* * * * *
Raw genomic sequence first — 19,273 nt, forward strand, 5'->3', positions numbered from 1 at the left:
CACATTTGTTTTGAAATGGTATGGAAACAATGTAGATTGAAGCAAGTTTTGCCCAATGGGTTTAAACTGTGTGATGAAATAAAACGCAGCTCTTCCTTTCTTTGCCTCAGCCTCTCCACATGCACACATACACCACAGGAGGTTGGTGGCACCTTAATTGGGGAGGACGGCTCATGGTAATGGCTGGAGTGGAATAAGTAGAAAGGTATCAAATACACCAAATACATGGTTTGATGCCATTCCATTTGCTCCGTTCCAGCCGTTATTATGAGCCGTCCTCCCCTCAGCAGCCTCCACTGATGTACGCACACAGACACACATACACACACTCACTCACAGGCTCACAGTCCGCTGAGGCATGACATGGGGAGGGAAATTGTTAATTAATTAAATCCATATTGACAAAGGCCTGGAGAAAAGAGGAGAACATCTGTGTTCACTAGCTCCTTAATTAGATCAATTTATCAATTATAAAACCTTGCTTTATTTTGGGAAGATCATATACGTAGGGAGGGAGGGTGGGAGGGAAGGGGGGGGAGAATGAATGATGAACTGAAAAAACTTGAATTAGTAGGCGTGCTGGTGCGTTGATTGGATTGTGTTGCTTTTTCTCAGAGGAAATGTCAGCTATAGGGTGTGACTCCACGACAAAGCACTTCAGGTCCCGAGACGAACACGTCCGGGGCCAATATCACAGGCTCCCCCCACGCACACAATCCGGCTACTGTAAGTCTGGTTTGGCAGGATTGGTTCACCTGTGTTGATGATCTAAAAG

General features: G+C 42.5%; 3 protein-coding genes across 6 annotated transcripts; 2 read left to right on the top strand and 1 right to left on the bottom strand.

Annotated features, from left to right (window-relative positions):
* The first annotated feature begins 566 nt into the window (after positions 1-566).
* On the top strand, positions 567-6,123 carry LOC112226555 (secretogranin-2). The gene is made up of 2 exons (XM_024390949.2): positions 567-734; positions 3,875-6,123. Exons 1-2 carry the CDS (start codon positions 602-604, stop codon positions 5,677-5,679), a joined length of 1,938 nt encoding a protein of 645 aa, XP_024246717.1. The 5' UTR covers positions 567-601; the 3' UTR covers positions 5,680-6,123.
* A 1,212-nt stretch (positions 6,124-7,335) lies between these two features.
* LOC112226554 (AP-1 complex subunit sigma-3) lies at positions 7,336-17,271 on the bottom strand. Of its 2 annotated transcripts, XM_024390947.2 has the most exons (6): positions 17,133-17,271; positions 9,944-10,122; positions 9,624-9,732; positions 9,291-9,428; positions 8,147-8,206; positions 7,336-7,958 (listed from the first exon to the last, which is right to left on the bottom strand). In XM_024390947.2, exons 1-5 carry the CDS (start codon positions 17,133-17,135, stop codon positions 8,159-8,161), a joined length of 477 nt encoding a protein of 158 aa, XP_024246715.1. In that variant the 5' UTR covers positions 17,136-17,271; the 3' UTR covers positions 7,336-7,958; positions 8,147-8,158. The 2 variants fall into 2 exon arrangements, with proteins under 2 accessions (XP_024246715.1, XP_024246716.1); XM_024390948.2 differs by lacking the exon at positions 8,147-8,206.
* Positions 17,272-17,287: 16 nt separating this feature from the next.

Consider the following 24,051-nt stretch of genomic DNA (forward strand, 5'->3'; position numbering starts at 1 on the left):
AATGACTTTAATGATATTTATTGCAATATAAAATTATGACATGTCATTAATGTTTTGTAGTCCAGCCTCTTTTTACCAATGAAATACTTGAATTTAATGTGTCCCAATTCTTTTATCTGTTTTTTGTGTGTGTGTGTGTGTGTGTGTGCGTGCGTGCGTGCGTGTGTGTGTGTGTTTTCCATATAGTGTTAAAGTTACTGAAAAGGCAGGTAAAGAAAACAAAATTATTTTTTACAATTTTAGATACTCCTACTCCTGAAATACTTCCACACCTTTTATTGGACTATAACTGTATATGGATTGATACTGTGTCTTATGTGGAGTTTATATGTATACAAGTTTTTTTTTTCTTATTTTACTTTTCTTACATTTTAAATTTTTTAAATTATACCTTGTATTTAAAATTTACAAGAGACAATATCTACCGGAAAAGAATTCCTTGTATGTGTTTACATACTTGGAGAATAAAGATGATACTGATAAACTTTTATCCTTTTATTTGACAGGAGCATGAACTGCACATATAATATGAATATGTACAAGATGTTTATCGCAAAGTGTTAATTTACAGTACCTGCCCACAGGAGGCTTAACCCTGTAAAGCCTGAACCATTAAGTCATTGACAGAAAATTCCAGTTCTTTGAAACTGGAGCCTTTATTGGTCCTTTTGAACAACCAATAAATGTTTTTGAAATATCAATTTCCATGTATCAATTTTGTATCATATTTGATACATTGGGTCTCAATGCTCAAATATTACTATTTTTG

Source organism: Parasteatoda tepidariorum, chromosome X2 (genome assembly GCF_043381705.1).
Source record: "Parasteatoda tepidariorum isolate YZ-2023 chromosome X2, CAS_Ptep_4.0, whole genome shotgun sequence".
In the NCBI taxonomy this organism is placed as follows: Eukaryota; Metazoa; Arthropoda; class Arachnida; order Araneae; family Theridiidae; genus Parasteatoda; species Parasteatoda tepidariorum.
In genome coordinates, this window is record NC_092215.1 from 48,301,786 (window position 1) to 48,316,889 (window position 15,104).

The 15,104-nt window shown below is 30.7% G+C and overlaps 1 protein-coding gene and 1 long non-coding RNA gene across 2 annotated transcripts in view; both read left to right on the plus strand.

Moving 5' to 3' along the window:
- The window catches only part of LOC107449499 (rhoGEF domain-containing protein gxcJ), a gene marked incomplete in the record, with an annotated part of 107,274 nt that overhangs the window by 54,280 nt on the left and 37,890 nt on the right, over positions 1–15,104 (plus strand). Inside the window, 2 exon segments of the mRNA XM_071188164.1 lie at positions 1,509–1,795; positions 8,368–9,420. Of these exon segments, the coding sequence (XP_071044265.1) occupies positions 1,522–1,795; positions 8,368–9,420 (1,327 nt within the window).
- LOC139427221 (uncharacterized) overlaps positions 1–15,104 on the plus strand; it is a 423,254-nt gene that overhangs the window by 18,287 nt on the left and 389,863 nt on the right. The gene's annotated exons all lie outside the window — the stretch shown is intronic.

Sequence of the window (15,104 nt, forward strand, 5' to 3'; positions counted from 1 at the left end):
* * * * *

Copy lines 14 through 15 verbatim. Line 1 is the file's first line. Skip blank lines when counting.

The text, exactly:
In the NCBI taxonomy this organism is placed as follows: Eukaryota; Metazoa; Arthropoda; class Arachnida; order Araneae; family Theridiidae; genus Parasteatoda; species Parasteatoda tepidariorum.
In genome coordinates, this window is record NC_092215.1 from 48,301,786 (window position 1) to 48,316,889 (window position 15,104).